Glengarry Glen Ross

Serious Boys - Glengarry Glen Ross
Nick Hunter as James Lingk and Joe Addabbo as Richard Roma. Photo: Richard Farland.

Darlinghurst Theatre, April 9, 2013

 Three decades ago David Mamet suspended the ending of his pugnacious little play Glengarry Glen Ross, as if to say, “This behaviour will continue.” Sure enough the dog-eat-dog grotesqueness of capitalism run amok would spiral into the GFC, pause in momentary confusion, and build once more.

His play is the spiritual successor to Death Of A Salesman, with Shelley Levene being his Willy Loman, whose failure as a salesman (in this case of dodgy real estate) equates in his mind – and his colleagues’ minds – with failure as a man.

None of Mamet’s characters is attractive: viscous drool to close a deal hangs from the fangs of each. These are bullish people made into monsters by greed and competitiveness. In Marcus Graham’s furious production – over in an hour – they storm, swagger, swill whisky and shout each other down.

The opening scene between Levene (Barnaby Goodwin) and office manager John Williamson (Brett Heath) set the tone of machine-gun delivery with overlaps and scything interruptions. This pair stood out, Heath balancing being put upon with being the biggest bastard in an office where bastardry is an art-form.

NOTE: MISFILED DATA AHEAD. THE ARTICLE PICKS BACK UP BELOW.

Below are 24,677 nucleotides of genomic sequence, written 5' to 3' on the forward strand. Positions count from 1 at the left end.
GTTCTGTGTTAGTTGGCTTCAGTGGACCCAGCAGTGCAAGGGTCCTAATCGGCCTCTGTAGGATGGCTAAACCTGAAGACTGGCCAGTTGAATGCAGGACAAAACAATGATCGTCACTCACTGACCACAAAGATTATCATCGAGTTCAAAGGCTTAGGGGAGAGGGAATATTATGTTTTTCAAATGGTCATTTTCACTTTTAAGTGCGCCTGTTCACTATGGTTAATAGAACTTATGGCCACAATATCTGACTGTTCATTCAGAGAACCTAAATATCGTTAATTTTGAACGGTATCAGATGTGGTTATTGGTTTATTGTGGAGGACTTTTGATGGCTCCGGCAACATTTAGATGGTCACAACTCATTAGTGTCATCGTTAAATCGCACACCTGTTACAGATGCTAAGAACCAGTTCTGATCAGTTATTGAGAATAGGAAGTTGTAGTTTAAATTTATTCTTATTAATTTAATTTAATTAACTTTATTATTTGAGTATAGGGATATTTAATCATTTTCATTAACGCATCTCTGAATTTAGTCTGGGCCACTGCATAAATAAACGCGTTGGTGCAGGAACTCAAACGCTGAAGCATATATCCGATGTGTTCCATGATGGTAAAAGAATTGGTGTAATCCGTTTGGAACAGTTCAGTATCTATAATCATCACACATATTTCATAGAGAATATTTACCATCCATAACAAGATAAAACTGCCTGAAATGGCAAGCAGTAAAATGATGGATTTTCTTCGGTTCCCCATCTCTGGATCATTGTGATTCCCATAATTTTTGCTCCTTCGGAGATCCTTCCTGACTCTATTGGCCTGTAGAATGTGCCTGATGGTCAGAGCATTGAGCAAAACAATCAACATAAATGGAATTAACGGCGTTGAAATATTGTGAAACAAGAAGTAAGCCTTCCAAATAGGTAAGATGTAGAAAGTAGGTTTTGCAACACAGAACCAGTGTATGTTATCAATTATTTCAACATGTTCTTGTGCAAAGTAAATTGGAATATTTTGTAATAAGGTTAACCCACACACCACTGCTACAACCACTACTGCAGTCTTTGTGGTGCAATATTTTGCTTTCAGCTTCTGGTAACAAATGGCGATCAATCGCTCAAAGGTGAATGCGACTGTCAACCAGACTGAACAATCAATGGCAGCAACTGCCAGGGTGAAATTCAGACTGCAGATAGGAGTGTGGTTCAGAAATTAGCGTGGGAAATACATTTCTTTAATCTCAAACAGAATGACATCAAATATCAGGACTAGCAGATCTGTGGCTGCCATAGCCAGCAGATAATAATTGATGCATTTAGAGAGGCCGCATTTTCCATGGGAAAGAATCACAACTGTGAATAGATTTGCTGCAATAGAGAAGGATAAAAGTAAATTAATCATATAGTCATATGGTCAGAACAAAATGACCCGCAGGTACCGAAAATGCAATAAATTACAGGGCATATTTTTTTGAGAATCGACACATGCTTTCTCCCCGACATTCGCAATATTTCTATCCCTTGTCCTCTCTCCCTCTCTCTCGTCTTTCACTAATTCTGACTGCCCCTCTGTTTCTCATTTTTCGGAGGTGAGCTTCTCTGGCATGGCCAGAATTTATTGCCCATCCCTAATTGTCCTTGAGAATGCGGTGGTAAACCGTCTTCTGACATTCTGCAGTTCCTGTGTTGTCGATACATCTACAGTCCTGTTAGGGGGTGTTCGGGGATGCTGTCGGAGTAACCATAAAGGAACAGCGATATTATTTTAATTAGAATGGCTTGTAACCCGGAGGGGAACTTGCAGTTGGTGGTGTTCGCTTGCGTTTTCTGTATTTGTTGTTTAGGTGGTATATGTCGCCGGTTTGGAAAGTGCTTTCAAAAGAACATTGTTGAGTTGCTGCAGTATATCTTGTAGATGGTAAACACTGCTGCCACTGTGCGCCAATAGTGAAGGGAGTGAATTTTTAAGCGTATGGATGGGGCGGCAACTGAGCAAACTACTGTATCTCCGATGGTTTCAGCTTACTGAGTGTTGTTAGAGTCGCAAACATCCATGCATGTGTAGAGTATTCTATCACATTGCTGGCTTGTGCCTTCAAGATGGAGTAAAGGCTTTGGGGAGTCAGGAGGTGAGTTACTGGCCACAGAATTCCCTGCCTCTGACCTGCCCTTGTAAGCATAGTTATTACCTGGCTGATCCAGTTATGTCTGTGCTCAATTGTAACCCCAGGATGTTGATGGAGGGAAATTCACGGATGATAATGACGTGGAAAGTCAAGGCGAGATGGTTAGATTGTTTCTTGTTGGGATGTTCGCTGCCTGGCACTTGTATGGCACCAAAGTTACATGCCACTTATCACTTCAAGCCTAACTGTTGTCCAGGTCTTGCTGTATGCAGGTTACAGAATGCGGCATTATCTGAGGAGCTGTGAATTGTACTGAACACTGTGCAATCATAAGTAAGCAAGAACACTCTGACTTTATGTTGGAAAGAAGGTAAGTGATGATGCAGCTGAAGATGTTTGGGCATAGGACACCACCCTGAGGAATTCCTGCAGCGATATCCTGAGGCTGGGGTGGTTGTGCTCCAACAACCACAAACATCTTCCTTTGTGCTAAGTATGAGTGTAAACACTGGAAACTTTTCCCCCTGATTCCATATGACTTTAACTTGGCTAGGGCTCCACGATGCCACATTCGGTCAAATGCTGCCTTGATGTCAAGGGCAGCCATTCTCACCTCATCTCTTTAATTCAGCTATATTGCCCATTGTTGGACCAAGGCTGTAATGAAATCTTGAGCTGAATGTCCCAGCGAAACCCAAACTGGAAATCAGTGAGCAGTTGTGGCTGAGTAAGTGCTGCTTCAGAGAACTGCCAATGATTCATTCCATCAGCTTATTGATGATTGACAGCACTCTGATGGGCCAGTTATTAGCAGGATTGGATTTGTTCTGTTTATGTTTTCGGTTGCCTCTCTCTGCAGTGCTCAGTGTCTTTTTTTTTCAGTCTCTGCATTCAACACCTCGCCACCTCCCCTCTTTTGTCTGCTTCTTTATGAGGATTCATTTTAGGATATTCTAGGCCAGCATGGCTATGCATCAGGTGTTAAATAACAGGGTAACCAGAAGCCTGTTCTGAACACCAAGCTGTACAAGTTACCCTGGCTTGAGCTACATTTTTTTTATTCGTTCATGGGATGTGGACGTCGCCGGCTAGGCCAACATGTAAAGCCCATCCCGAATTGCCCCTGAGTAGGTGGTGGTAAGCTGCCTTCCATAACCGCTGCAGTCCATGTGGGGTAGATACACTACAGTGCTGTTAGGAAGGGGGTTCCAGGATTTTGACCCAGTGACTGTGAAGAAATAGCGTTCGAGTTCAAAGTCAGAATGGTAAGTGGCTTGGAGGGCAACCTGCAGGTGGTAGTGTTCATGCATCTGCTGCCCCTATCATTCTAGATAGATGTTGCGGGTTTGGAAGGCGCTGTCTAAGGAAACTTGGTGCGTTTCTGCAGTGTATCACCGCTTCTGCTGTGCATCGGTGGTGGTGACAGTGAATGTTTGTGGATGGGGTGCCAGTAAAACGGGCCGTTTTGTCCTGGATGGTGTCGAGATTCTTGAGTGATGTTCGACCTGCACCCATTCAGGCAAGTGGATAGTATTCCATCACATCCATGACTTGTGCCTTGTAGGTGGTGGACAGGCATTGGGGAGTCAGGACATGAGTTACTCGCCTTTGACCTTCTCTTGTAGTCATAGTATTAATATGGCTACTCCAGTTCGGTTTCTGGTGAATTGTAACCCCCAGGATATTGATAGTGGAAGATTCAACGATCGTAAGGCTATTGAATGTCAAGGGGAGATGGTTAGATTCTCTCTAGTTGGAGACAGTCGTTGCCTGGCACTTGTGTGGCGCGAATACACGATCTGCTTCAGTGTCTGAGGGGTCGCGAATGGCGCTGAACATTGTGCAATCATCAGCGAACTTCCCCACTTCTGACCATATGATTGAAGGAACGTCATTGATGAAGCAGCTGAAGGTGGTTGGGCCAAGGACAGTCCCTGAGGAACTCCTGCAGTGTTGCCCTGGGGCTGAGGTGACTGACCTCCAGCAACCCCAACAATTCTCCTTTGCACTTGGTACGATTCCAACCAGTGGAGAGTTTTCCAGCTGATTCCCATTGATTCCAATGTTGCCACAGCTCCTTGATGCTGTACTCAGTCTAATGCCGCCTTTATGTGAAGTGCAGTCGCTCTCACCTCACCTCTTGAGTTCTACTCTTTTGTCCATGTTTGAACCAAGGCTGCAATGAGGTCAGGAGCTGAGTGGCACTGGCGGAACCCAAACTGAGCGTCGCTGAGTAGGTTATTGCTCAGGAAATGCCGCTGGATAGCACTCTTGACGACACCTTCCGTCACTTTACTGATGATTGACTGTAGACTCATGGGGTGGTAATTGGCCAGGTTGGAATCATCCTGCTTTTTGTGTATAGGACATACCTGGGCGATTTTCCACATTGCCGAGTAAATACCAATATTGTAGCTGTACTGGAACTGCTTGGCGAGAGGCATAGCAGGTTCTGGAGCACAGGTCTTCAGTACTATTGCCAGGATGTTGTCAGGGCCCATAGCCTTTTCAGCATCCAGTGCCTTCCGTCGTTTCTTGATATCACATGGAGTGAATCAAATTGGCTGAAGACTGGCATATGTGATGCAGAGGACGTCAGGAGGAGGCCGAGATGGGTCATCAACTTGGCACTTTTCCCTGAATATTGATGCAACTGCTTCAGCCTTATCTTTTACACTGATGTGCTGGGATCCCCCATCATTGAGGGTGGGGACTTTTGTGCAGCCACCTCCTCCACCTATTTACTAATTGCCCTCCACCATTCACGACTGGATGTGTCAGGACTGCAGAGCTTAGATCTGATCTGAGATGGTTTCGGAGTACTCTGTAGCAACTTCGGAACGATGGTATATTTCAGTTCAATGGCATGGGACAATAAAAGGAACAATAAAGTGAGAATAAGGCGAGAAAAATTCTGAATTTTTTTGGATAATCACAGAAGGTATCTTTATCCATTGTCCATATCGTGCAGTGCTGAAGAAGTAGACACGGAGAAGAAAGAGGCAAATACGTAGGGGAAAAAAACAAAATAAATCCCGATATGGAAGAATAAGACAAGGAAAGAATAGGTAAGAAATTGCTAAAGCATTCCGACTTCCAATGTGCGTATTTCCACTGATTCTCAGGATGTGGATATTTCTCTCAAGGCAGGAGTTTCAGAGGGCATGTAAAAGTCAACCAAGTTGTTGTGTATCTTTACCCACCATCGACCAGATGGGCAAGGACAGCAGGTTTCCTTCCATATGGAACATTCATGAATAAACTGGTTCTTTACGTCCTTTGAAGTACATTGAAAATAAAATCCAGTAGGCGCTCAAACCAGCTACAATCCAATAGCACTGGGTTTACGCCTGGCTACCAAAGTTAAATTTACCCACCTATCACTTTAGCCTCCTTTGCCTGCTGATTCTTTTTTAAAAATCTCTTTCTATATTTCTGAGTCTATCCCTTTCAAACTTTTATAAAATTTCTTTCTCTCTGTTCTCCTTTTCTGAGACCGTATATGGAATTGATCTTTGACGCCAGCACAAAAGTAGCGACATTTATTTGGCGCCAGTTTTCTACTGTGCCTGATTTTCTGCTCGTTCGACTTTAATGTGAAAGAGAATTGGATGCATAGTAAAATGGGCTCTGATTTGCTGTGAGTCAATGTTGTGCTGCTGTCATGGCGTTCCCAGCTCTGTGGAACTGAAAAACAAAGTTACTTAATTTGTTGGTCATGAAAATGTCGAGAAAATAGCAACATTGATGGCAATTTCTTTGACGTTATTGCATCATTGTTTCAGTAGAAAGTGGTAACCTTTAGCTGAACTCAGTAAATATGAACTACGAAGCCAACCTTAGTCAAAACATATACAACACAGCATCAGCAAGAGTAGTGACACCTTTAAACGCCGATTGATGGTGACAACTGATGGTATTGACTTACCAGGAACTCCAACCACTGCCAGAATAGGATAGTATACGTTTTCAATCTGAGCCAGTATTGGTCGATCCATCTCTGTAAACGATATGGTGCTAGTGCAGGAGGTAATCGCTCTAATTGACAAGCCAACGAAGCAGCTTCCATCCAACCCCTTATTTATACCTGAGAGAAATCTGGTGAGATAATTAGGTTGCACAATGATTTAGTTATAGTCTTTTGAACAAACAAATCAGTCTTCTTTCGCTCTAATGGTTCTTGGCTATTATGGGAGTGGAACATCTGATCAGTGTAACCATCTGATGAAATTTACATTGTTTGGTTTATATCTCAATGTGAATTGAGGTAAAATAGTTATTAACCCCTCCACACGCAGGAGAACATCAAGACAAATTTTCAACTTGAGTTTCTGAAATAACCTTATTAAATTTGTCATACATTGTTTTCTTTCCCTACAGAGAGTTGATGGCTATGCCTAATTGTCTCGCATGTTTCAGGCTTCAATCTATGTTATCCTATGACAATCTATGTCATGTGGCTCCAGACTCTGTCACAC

At first Joe Addabbo struggled not to overdo the braggadocio of star salesman Richard Roma, but zeroed in as the character’s anger grew, and then deftly played the ray of kindness for Levene that comes too late.

Rather than catching George Aaronow’s relative softness Hunter McMahon initially just seemed out-gunned (by the likes of Ivan Topic’s Dave Moss), but he, too, grew in conviction. Anthony Taufa was an imposing Baylen, while Nick Hunter provided relief from the bombardment as James Lingk, the innocent whom Roma ensnares.

Graham has punctuated the play with Marty Jamieson’s dark soundtrack and set it on a bare stage under blasting white light. Although the rest did not quite match his masterful verbal choreography of the opening scene, the production still twists the knife on just how low we go to turn a dollar.

Until May 5.